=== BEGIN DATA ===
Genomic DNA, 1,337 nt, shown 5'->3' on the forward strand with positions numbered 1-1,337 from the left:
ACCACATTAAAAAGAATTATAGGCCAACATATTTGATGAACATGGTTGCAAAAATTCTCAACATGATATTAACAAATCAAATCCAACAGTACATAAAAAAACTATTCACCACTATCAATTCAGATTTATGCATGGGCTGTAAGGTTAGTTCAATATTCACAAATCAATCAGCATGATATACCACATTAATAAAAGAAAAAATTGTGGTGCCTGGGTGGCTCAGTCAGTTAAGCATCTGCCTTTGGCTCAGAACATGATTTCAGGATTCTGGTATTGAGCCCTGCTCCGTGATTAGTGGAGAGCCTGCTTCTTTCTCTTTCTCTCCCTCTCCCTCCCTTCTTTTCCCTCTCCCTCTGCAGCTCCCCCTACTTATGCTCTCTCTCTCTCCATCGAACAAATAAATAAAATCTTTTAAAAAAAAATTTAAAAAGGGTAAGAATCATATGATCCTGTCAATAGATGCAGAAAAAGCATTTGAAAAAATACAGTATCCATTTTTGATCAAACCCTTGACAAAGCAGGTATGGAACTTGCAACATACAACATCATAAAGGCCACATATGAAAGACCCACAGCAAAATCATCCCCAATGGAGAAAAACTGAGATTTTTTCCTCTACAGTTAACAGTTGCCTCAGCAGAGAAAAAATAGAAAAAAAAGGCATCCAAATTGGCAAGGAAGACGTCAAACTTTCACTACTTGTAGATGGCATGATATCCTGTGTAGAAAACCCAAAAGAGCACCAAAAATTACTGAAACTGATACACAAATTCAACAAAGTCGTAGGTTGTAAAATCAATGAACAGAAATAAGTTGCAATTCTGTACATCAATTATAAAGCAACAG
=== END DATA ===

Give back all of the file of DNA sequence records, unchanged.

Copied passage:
Genomic DNA, 1,337 nt, shown 5'->3' on the forward strand with positions numbered 1-1,337 from the left:
ACCACATTAAAAAGAATTATAGGCCAACATATTTGATGAACATGGTTGCAAAAATTCTCAACATGATATTAACAAATCAAATCCAACAGTACATAAAAAAACTATTCACCACTATCAATTCAGATTTATGCATGGGCTGTAAGGTTAGTTCAATATTCACAAATCAATCAGCATGATATACCACATTAATAAAAGAAAAAATTGTGGTGCCTGGGTGGCTCAGTCAGTTAAGCATCTGCCTTTGGCTCAGAACATGATTTCAGGATTCTGGTATTGAGCCCTGCTCCGTGATTAGTGGAGAGCCTGCTTCTTTCTCTTTCTCTCCCTCTCCCTCCCTTCTTTTCCCTCTCCCTCTGCAGCTCCCCCTACTTATGCTCTCTCTCTCTCCATCGAACAAATAAATAAAATCTTTTAAAAAAAAATTTAAAAAGGGTAAGAATCATATGATCCTGTCAATAGATGCAGAAAAAGCATTTGAAAAAATACAGTATCCATTTTTGATCAAACCCTTGACAAAGCAGGTATGGAACTTGCAACATACAACATCATAAAGGCCACATATGAAAGACCCACAGCAAAATCATCCCCAATGGAGAAAAACTGAGATTTTTTCCTCTACAGTTAACAGTTGCCTCAGCAGAGAAAAAATAGAAAAAAAAGGCATCCAAATTGGCAAGGAAGACGTCAAACTTTCACTACTTGTAGATGGCATGATATCCTGTGTAGAAAACCCAAAAGAGCACCAAAAATTACTGAAACTGATACACAAATTCAACAAAGTCGTAGGTTGTAAAATCAATGAACAGAAATAAGTTGCAATTCTGTACATCAATTATAAAGCAACAG